Three of South Carolina's Republican leaders blasted the new federal health care overhaul Wednesday for requiring the state to come up with hundreds of millions of dollars more for Medicaid.
U.S. Sens. Lindsey Graham and Jim DeMint joined with state House Speaker Bobby Harrell in charging that the new law will saddle states with massive new costs on an already expensive government program - a prediction the third-ranking Democrat in Congress says is overblown.
The law is expected to add 480,000 people to Medicaid rolls - a 61 percent increase - and cost the state an additional $914 million over the next decade, according to a report updated last week for the state's Medicaid agency. The extra costs would start in 2014, when the mandated expansion starts. By 2019, the law is expected to annually add more than $300 million to state Medicaid costs - or 12 percent more than the state would spend otherwise, the report says.
"It grew government at every turn," Graham said about the law, arguing the better option would have been to help everyone buy private insurance. "This is a tremendous expansion of Medicaid."
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The senators said they hope legislators across the nation joined them in speaking out about the costs to states, to build momentum against the law.
"If they want to do a program like this, fund it. Don't tell the state we have to come up with a billion on top of what's already a strapped budget," said Harrell, R-Charleston. "It's going to be crippling."
But U.S. House Majority Whip Jim Clyburn predicted the law will change before it kicks in, and the extra costs won't occur. He also argued that providing care to people whose only option now is the emergency room - where the public ends up paying their bills - will save the state money in the long run.
Clyburn encouraged his colleagues to work with him to get a better deal from the federal government on Medicaid. But he added the law's 90 percent federal funding for the expansion - when fully implemented in 2020 - is unprecedented, considering states now pay 30 percent of Medicaid costs.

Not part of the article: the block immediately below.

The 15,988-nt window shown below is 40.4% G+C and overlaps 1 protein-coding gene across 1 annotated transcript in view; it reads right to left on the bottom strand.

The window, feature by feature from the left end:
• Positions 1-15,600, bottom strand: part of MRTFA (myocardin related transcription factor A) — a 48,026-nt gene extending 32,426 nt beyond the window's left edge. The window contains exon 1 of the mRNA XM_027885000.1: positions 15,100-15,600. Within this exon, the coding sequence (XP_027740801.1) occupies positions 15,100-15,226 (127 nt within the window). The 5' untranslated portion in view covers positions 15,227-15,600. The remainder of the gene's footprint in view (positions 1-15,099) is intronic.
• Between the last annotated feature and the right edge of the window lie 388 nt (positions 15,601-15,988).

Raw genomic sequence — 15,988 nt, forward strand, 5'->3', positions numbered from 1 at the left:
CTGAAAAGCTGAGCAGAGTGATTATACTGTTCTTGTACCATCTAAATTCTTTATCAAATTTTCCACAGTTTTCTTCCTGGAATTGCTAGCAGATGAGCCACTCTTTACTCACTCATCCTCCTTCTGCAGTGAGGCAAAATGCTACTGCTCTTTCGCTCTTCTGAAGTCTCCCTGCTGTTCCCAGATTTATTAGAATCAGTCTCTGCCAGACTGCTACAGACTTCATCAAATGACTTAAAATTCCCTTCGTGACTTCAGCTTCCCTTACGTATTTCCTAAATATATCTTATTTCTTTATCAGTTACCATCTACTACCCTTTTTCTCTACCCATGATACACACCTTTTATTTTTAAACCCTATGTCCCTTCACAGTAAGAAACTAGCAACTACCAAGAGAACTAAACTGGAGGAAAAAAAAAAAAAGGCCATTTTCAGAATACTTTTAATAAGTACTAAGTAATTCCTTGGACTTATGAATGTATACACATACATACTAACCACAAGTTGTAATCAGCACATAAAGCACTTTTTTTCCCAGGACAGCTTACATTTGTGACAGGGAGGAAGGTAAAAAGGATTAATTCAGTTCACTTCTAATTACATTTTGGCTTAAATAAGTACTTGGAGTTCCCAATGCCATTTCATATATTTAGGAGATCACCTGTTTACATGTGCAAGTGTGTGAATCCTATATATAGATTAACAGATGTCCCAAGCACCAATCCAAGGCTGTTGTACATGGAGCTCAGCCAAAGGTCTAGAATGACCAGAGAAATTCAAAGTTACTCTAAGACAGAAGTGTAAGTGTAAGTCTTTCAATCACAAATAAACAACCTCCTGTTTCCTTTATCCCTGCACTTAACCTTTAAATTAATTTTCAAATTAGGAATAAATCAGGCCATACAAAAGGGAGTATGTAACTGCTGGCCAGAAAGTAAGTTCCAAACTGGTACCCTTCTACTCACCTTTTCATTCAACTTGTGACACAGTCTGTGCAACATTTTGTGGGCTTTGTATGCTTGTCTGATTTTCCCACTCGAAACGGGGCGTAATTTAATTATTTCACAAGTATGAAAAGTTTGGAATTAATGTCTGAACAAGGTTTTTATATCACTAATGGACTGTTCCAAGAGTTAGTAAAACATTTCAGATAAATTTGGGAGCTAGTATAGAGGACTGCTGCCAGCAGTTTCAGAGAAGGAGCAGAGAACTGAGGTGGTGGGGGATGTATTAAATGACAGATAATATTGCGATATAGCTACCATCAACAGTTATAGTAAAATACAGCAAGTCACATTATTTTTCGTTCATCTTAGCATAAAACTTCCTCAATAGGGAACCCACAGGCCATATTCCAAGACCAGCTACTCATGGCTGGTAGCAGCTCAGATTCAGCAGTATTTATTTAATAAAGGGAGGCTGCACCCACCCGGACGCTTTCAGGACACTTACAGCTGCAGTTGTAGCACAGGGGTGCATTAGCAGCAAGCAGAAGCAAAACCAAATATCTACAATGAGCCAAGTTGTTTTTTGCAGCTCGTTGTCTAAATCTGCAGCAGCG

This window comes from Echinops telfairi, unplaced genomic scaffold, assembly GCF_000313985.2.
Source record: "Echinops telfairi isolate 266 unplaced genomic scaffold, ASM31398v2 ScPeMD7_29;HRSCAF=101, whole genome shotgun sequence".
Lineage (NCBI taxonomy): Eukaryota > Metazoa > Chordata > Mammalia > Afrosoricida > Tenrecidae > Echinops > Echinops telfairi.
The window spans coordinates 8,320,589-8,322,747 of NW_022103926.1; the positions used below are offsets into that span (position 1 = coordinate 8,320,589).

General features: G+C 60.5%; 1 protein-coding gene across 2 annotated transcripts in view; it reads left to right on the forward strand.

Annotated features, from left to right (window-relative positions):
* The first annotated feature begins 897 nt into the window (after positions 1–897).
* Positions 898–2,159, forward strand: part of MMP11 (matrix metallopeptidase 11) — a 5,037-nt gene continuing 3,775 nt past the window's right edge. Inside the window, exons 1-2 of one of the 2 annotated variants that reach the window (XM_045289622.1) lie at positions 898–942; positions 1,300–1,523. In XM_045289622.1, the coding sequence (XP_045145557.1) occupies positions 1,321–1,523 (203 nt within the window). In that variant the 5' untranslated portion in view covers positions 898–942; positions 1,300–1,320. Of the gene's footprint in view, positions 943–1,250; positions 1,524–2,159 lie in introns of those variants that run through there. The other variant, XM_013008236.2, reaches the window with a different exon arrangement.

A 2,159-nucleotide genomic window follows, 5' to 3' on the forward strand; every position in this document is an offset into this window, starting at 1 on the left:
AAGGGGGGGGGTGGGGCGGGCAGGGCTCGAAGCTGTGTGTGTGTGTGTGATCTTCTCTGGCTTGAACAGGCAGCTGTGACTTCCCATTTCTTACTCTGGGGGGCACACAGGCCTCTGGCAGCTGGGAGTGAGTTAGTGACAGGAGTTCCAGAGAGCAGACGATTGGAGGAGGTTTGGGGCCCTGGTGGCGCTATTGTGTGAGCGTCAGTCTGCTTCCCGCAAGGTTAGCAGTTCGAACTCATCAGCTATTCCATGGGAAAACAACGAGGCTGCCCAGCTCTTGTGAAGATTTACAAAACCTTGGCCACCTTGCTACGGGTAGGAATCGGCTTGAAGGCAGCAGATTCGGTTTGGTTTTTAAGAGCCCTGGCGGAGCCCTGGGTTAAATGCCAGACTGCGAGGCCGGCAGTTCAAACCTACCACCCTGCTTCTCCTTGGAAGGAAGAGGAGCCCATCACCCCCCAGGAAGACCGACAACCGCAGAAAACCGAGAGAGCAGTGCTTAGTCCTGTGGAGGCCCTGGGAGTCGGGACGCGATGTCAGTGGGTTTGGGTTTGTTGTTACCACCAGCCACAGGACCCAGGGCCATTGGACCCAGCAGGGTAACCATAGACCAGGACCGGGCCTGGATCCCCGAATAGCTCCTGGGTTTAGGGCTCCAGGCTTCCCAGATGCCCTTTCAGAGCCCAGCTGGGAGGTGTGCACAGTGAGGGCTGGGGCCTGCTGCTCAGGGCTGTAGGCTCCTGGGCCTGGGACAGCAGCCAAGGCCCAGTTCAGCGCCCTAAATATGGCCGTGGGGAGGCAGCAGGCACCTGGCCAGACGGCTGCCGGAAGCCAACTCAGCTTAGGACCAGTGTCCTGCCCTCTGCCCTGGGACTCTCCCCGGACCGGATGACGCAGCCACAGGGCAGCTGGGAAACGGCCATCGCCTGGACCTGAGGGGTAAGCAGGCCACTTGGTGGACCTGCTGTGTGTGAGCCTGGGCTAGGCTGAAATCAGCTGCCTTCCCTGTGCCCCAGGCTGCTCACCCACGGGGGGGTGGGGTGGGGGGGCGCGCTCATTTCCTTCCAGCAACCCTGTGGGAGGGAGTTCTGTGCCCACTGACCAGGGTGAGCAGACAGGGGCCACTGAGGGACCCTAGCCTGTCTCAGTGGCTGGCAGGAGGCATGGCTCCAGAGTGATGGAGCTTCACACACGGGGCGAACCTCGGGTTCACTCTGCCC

"We're going to revisit this four or five times before now and 2018," said the South Carolina Democrat. "If the economy starts to grow, and we can fix a lot in this system, that may not ever come to pass. ... None of that's going to happen."
Graham countered, "I wish I could rely on that being true." Besides, he said, it doesn't matter whether it's the state or federal government paying because neither can afford it.
"It doesn't matter which form of government is taking money out of your wallet," he said.
The report assumes that everyone who's eligible for the government program for poor and disabled residents will sign up, though that's not currently the case. Under the law, the federal government will initially pay the full tab of people newly eligible. But the report predicts the state will still incur additional costs starting in 2014 as people already eligible sign up for the first time in response to the mandate that people have health coverage or pay fines.
Over the next decade, South Carolina is projected to spend nearly $22 billion on Medicaid, or about 4.5 percent more than it would spend without the new law.
An advocate for the poor said state GOP leaders are being political, rather than pragmatic about the benefits of bringing health care to hundreds of thousands of residents. The state investment is small compared to the federal money that will be spent here on health care, said Sue Berkowitz, director of the Appleseed Legal Justice Center.
"It is sad we are such a poor state that so many people would fall into Medicaid, but we shouldn't blame those folks who could never afford health care on their own to deny them coverage," she said.
The senators praised an effort by attorneys general in South Carolina and more than a dozen other states to sue the federal government - whether it's successful or not.
Clyburn called it a waste of money.